Cunha RF, Pugliesi DM, Garcia LD, Murata SS. Systemic and local teething disturbances: prevalence in a clinic for infants. J Dent Child (Chic). 2004;71:24–6.

    Google Scholar 

  10. 10.

    Noor-Mohammed R, Basha S. Teething disturbances; prevalence of objective manifestations in children under age 4 months to 36 months. Med Oral Patol Oral Cir Bucal. 2012;17:e491–4.

    Article  PubMed  Google Scholar 

  11. 11.

    Kakatkar G, Nagarajappa R, Bhat N, Prasad V, Sharda A, Asawa K. Parental beliefs about children's teething in Udaipur, India: a preliminary study. Braz Oral Res. 2012;26:151–7.

    Article  PubMed  Google Scholar 

  12. 12.

    Owais AI, Zawaideh F, Bataineh O. Challenging parents’ myths regarding their children’s teething. Int J Dent Hyg. 2010;8:28–34.

    Article  PubMed  Google Scholar 

  13. 13.

    Olabu BO, Okoro DO, Thigiti JM, Oramisi VA. Impact of socio-cultural practice of infant/young child gum lancing during teething. J Clin Pediatr Dent. 2013;37:355–9.

    Article  PubMed  Google Scholar 

  14. 14.

    Taillefer A, Casasoprana A, Cascarigny F, Claudet I. Infants wearing teething necklaces. Arch Pediatr. 2012;19:1058–64.

    Article  PubMed  Google Scholar 

  15. 15.

    Smitherman LC, Janisse J, Mathur A. The use of folk remedies among children in an urban black community: remedies for fever, colic, and teething. Pediatrics. 2005;115:e297–304.

    Article  PubMed  Google Scholar 

  16. 16.

    Balicer RD, Kitai E. Methemoglobinemia caused by topical teething preparation: a case report. The scientific world journal. 2004;4:517–20.

    Article  PubMed  Google Scholar 

  17. 17.

    William GD, Kirk EP, Wilson CJ, Meadows CA, Chan BS. Salicylate intoxication from teething gel in infancy. MJA. 2011;194:146–8.

    Google Scholar 

  18. 18.

    Wilson PH, Mason C. The trouble with teething—misdiagnosis and misuse of a topical medicament. Int J Paediatr Dent. 2002;12:215–8.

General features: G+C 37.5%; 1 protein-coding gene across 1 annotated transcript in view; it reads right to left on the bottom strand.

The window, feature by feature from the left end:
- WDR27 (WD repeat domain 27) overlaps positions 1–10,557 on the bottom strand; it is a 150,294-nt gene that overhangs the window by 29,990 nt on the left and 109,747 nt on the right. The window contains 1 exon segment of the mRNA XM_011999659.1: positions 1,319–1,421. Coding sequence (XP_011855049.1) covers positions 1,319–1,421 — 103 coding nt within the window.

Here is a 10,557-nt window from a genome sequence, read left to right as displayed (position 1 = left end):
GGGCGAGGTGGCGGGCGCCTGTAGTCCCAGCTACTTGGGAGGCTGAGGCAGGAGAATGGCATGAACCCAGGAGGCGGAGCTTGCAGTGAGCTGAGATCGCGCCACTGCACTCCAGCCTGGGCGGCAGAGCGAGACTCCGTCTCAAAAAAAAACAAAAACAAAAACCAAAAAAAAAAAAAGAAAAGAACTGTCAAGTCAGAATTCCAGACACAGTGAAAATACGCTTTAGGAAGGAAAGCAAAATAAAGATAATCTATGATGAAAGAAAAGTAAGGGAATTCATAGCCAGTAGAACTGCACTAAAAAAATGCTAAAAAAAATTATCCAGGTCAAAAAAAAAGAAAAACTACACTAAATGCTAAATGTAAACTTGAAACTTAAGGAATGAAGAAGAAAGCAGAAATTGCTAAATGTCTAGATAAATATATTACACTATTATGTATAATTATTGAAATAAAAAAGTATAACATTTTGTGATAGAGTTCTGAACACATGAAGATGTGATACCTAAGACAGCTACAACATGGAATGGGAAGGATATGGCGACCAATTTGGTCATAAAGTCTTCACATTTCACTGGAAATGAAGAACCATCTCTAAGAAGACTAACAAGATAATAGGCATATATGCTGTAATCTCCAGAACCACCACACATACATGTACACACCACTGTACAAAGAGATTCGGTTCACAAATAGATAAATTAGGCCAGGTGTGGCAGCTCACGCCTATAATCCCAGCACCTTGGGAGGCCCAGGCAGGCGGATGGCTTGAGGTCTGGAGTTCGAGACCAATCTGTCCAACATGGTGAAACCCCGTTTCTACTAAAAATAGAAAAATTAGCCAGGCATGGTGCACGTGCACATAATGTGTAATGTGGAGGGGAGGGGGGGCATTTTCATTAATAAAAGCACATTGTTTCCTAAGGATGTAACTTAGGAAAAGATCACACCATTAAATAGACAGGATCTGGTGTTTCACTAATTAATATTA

Article  PubMed  Google Scholar 

  19. 19.

    Ashley MP. It’s only teething…a report of the myths and modern approaches to teething. Br Dent J. 2001;191:4–8.

    PubMed  Google Scholar 

  20. 20.

    Gugwad S, Bommanavar S, Garud S. Teething: a relook. Int J Dent Case Reports. 2012;2:115–20.

    Google Scholar 

  21. 21.

    Tsang AKL. Teething, teething pain and teething remedies. Int Dent S Afr. 2010;12:48–61.

    Google Scholar 

  22. 22.

    Kiran K, Swati T, Kamala BK, Jaiswal D. Prevalence of systemic and local disturbances in infants during primary teeth eruption: a clinical study. Eur J Paediatr Dent. 2011;12:249–52.

    PubMed  Google Scholar 

  23. 23.

    Meer Z, Meer A. Teething trouble and its management in children. Int J Dent Clin. 2011;3:75–7.

    Google Scholar 

  24. 24.

    Davies A. Fever in children. Nurs Stand. 2014;29:61.

    Article  PubMed  Google Scholar 

  25. 25.

    Feldens CA, Faraco IM, Ottoni AB, Feldens EG, Vítolo MR. Teething symptoms in the first year of life and associated factors: a cohort study. J Clin Pediatr Dent. 2010;34:201–6.

    Article  PubMed  Google Scholar 

  26. 26.

    Demir F, Sekreter O. Knowledge, attitudes and misconceptions of primary care physicians regarding fever in children: a cross sectional study. Ital J Pediatr. 2012;38:40.

    Article  PubMed  PubMed Central  Google Scholar 

  27. 27.